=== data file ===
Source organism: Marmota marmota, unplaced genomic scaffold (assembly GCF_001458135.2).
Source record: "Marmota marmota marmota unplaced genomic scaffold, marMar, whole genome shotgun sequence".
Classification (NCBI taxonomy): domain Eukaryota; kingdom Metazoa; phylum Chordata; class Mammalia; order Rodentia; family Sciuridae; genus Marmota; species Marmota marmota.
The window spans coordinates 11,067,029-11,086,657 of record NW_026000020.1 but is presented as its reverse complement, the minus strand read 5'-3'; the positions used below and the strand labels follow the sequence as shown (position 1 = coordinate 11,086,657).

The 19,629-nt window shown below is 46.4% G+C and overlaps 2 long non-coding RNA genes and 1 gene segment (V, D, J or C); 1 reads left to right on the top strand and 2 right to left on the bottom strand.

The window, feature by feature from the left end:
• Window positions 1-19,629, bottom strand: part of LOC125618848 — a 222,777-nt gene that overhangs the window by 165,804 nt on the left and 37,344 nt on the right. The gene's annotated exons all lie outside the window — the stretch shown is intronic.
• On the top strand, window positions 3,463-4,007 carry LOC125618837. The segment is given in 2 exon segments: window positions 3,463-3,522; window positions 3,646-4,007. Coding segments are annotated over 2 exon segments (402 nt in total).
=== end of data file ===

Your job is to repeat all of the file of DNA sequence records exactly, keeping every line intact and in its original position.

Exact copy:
Source organism: Marmota marmota, unplaced genomic scaffold (assembly GCF_001458135.2).
Source record: "Marmota marmota marmota unplaced genomic scaffold, marMar, whole genome shotgun sequence".
Classification (NCBI taxonomy): domain Eukaryota; kingdom Metazoa; phylum Chordata; class Mammalia; order Rodentia; family Sciuridae; genus Marmota; species Marmota marmota.
The window spans coordinates 11,067,029-11,086,657 of record NW_026000020.1 but is presented as its reverse complement, the minus strand read 5'-3'; the positions used below and the strand labels follow the sequence as shown (position 1 = coordinate 11,086,657).

The 19,629-nt window shown below is 46.4% G+C and overlaps 2 long non-coding RNA genes and 1 gene segment (V, D, J or C); 1 reads left to right on the top strand and 2 right to left on the bottom strand.

The window, feature by feature from the left end:
• Window positions 1-19,629, bottom strand: part of LOC125618848 — a 222,777-nt gene that overhangs the window by 165,804 nt on the left and 37,344 nt on the right. The gene's annotated exons all lie outside the window — the stretch shown is intronic.
• On the top strand, window positions 3,463-4,007 carry LOC125618837. The segment is given in 2 exon segments: window positions 3,463-3,522; window positions 3,646-4,007. Coding segments are annotated over 2 exon segments (402 nt in total).